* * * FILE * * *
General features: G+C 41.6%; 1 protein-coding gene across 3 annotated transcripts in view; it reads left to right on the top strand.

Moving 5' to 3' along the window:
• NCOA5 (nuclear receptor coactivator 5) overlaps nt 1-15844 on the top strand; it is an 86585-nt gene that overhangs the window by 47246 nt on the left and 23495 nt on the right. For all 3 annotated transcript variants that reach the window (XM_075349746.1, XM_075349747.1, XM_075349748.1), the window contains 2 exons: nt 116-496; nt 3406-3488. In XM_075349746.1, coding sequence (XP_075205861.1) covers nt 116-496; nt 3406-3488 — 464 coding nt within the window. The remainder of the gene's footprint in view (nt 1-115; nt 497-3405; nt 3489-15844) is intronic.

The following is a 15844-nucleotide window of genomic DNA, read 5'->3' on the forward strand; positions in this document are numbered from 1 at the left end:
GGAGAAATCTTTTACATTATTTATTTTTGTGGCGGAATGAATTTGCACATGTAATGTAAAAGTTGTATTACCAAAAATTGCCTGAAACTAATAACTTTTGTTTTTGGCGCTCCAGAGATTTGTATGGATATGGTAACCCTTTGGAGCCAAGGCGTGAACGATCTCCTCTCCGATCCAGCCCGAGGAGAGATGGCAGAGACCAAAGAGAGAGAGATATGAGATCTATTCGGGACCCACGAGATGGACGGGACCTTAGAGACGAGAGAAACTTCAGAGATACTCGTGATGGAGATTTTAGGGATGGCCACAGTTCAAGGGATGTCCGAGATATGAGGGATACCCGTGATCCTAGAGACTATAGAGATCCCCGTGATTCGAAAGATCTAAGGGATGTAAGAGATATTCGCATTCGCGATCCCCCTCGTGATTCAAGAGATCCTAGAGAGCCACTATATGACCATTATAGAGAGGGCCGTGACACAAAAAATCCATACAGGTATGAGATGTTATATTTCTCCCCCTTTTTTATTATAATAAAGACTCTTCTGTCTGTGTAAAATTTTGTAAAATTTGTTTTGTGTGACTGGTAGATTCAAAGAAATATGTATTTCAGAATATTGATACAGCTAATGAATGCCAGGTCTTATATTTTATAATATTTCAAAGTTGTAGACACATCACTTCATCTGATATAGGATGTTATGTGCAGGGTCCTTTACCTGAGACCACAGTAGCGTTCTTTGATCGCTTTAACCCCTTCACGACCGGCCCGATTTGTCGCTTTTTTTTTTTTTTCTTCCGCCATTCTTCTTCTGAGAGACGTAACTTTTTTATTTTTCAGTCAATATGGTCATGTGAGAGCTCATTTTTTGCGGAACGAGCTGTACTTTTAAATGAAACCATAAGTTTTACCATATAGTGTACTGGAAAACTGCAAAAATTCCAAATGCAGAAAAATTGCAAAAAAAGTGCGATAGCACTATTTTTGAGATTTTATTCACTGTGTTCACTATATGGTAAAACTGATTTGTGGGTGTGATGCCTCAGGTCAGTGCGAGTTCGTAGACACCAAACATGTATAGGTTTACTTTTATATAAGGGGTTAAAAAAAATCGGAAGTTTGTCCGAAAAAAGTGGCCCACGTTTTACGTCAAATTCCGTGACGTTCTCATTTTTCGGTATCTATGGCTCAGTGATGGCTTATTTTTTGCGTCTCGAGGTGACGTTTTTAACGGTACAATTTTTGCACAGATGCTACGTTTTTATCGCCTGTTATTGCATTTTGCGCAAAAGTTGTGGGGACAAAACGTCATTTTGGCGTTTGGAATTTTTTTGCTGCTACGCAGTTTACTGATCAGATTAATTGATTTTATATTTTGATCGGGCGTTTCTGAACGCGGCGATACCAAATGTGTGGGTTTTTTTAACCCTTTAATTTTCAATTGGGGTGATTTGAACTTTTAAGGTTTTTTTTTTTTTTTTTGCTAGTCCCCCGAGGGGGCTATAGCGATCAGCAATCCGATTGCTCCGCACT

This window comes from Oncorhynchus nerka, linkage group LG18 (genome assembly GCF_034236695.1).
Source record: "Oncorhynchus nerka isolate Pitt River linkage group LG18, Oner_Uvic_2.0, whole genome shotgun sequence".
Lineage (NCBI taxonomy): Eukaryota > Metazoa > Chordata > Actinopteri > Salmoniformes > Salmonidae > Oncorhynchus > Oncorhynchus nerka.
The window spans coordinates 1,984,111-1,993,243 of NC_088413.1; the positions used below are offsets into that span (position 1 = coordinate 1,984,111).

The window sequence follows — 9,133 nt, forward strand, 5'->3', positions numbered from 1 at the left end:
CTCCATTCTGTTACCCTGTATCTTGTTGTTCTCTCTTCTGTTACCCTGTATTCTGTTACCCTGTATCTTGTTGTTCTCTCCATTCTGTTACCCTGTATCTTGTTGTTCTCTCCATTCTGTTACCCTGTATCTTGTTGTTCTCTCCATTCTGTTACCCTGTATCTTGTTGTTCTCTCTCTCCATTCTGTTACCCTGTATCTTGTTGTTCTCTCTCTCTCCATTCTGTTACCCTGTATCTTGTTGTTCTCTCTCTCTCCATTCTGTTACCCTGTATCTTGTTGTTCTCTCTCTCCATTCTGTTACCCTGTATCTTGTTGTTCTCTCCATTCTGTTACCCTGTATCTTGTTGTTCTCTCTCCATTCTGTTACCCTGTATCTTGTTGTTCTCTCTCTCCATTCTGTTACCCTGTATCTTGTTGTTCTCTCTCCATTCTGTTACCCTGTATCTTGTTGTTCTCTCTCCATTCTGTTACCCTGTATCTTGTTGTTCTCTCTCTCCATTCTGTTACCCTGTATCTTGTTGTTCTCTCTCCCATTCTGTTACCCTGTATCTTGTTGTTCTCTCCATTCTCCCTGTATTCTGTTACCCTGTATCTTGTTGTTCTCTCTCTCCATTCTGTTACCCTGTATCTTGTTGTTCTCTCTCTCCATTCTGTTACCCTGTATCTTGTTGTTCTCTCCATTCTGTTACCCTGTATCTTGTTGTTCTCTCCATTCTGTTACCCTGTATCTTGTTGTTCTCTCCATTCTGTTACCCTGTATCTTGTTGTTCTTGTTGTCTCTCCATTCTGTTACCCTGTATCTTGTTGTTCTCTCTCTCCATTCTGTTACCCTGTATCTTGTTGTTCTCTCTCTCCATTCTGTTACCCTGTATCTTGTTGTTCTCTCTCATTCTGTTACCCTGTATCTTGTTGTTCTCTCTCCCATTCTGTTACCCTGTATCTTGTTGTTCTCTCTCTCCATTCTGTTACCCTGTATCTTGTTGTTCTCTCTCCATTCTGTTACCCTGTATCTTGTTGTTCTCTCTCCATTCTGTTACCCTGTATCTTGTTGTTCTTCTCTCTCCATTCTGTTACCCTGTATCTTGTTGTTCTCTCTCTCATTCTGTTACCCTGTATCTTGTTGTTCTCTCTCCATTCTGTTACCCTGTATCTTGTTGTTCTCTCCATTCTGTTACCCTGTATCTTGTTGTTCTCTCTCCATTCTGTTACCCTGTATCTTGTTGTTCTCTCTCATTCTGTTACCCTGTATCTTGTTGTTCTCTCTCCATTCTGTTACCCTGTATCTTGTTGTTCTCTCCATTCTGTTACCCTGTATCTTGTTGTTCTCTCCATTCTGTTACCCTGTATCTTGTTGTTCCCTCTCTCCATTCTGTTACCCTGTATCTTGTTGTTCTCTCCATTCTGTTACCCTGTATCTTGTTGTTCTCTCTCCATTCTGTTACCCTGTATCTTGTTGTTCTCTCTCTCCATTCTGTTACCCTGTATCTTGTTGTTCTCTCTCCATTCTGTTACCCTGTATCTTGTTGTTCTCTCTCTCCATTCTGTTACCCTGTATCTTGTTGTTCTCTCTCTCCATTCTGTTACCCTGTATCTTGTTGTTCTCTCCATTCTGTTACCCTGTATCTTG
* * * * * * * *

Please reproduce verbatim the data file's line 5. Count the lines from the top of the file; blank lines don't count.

GGAGAAATCTTTTACATTATTTATTTTTGTGGCGGAATGAATTTGCACATGTAATGTAAAAGTTGTATTACCAAAAATTGCCTGAAACTAATAACTTTTGTTTTTGGCGCTCCAGAGATTTGTATGGATATGGTAACCCTTTGGAGCCAAGGCGTGAACGATCTCCTCTCCGATCCAGCCCGAGGAGAGATGGCAGAGACCAAAGAGAGAGAGATATGAGATCTATTCGGGACCCACGAGATGGACGGGACCTTAGAGACGAGAGAAACTTCAGAGATACTCGTGATGGAGATTTTAGGGATGGCCACAGTTCAAGGGATGTCCGAGATATGAGGGATACCCGTGATCCTAGAGACTATAGAGATCCCCGTGATTCGAAAGATCTAAGGGATGTAAGAGATATTCGCATTCGCGATCCCCCTCGTGATTCAAGAGATCCTAGAGAGCCACTATATGACCATTATAGAGAGGGCCGTGACACAAAAAATCCATACAGGTATGAGATGTTATATTTCTCCCCCTTTTTTATTATAATAAAGACTCTTCTGTCTGTGTAAAATTTTGTAAAATTTGTTTTGTGTGACTGGTAGATTCAAAGAAATATGTATTTCAGAATATTGATACAGCTAATGAATGCCAGGTCTTATATTTTATAATATTTCAAAGTTGTAGACACATCACTTCATCTGATATAGGATGTTATGTGCAGGGTCCTTTACCTGAGACCACAGTAGCGTTCTTTGATCGCTTTAACCCCTTCACGACCGGCCCGATTTGTCGCTTTTTTTTTTTTTTCTTCCGCCATTCTTCTTCTGAGAGACGTAACTTTTTTATTTTTCAGTCAATATGGTCATGTGAGAGCTCATTTTTTGCGGAACGAGCTGTACTTTTAAATGAAACCATAAGTTTTACCATATAGTGTACTGGAAAACTGCAAAAATTCCAAATGCAGAAAAATTGCAAAAAAAGTGCGATAGCACTATTTTTGAGATTTTATTCACTGTGTTCACTATATGGTAAAACTGATTTGTGGGTGTGATGCCTCAGGTCAGTGCGAGTTCGTAGACACCAAACATGTATAGGTTTACTTTTATATAAGGGGTTAAAAAAAATCGGAAGTTTGTCCGAAAAAAGTGGCCCACGTTTTACGTCAAATTCCGTGACGTTCTCATTTTTCGGTATCTATGGCTCAGTGATGGCTTATTTTTTGCGTCTCGAGGTGACGTTTTTAACGGTACAATTTTTGCACAGATGCTACGTTTTTATCGCCTGTTATTGCATTTTGCGCAAAAGTTGTGGGGACAAAACGTCATTTTGGCGTTTGGAATTTTTTTGCTGCTACGCAGTTTACTGATCAGATTAATTGATTTTATATTTTGATCGGGCGTTTCTGAACGCGGCGATACCAAATGTGTGGGTTTTTTTAACCCTTTAATTTTCAATTGGGGTGATTTGAACTTTTAAGGTTTTTTTTTTTTTTTTTGCTAGTCCCCCGAGGGGGCTATAGCGATCAGCAATCCGATTGCTCCGCACT